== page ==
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Covid-19 is resetting the way we talk about economics

Professor Wendy Carlin (UCL Economics) discusses how Covid-19 will change the way people talk about public policy and the economy, from general conversation to academic rhetoric and more formal language.

Like the Depression and the Second World War, the Covid-19 pandemic will change how we talk about the economy and public policy. This will be true not only in seminars and policy think-tanks but also in the vernacular with which people discuss their livelihoods and futures.

One result will be a leftward shift on the one-dimensional government-versus-markets continuum of policy alternatives. A more fundamental consequence would be a rethinking of that anachronistic dichotomy to include approaches drawing on values beyond compliance with government and individual gain.

There are precedents for this scale of change. After the Depression, US president Franklin D Roosevelt stated that “heedless self-interest is . . . bad economics” and that “freedom from want” was one of four goals shaping policy. Ideas that were controversial a decade earlier — that economies left to themselves can wreak havoc on people’s lives and that governments can advance the public good—became commonplace.

But as the memories of that era faded, along with the social solidarity and confidence in collective action it had fostered, another idea took over, summed up by British prime minister Margaret Thatcher, “There is no such thing as society”, and those slogans of the era: “You get what you pay for” and, “Government is just another special interest group.”

The way we talk about the economy limits the political rhetoric that shapes public policy. We now have another opportunity for a fundamental shift in the vernacular. Covid-19 along with climate change could be the driving forces of our age to transform economic thinking, policy and the choices people make.

The battle to control the narrative is already under way. But snapshots of the unfolding pandemic explain why the struggle need not rehearse the government-versus-market battle. As of April 20, more than 500,000 South Koreans have been tested for the virus, a level that would have been impossible to enforce on a recalcitrant citizenry. In the UK, the health secretary asked on March 24 for 250,000 volunteers to assist the National Health Service.

Recruitment was temporarily halted five days later so that the initial 750,000 applications could be processed. The narrative that emerges after the pandemic will have to embrace three truths.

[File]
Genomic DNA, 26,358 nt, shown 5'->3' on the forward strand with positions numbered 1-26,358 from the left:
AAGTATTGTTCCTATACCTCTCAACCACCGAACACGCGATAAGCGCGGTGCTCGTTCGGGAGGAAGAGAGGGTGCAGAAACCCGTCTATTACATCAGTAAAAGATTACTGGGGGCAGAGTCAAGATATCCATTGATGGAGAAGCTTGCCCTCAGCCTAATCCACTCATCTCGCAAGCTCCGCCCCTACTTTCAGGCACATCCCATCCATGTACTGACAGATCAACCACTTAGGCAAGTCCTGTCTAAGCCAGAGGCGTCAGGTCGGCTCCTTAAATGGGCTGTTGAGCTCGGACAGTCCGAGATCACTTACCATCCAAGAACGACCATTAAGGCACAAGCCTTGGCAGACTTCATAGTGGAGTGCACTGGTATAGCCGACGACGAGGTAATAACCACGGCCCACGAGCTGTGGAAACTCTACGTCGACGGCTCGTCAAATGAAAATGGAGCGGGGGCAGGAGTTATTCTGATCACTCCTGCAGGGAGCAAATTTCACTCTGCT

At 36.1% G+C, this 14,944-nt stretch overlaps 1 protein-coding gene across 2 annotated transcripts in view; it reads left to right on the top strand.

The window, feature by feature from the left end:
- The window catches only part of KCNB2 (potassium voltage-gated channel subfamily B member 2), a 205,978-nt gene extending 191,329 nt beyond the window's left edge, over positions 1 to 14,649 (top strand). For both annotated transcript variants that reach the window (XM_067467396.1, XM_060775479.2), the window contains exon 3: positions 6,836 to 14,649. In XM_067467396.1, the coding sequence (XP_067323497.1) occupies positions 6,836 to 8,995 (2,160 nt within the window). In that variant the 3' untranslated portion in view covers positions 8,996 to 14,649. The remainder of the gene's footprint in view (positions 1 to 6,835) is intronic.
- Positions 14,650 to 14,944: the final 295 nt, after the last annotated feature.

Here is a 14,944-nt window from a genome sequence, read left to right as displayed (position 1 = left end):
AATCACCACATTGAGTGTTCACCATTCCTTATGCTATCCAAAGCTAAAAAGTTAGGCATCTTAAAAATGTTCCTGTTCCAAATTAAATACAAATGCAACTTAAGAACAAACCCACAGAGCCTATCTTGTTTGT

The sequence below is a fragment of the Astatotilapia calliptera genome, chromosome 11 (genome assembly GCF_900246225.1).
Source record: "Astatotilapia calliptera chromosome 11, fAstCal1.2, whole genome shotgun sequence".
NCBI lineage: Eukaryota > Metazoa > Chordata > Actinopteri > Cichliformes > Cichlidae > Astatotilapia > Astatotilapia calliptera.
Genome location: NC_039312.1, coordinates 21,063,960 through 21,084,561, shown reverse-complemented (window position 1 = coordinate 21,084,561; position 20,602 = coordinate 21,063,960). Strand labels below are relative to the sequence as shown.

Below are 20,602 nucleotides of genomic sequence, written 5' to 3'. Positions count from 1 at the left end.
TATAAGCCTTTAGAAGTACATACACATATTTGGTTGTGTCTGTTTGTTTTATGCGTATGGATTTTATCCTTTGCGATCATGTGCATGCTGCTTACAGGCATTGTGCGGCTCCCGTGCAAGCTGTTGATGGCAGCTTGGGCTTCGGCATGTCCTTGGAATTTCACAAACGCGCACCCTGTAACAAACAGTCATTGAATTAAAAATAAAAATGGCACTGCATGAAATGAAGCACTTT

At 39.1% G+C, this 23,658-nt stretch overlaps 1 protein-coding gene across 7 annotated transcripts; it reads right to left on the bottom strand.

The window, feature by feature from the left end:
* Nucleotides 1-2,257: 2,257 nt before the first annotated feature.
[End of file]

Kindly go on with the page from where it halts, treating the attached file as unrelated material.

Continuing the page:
First, there is no way that government, however organised and professional, can address such challenges without a civic-minded citizenry that trusts public health advice and is committed to the rule of law.

Second, people facing great risk and cost have acted with extraordinary generosity and trust. The model of the economic actor as amoral and self-centred will finally need to be updated.

Another snapshot is cause for alarm: attacks on people of Asian descent are mounting. A third truth must be faced: people may care about others in negative as well as positive ways. This frightening upsurge of xenophobia is a warning.

The economic pandemic of the 1930s (massive unemployment and insecurity) was beaten by new rules of the game that delivered immediate benefits. Unemployment insurance, a larger role for government spending and, in many countries, trade union engagement in wage-setting and new technology all resonated with the analytics and the ethics of a new understanding of the economy. For decades, the shared prosperity of the “golden age of capitalism” made this idea difficult to dislodge.

We may now see a similar symbiosis between a new way of thinking about the economy and new policies and institutions to tackle climate change and guard against future pandemics. A first step will be to reject the fiction that a liveable future can be driven solely by self-interest. We need to cultivate and empower the civic virtues that underpin many successes in battling Covid-19.

Open societies are understandably reluctant to favour certain values over others. But we are coming to realise that we have little choice. We face ethical conundrums daily — from grading students who are learning remotely with differential patchy internet connections, to triaging access to ventilators. Compliance with lockdown regulations will fray as they unfairly penalise those who are unable to work from home and are required to expose themselves either to infection or loss of their livelihood.

The result has been to make ethical considerations unavoidable, especially those of fairness and solidarity among strangers— values as relevant to the climate crisis as to pandemics.

If we embrace the intrusion of moral language into our daily conversations, however uncomfortable, it will enrich our economic vernacular and aid both private and public decision making as we prepare for a sustainable future.

Source: University College London

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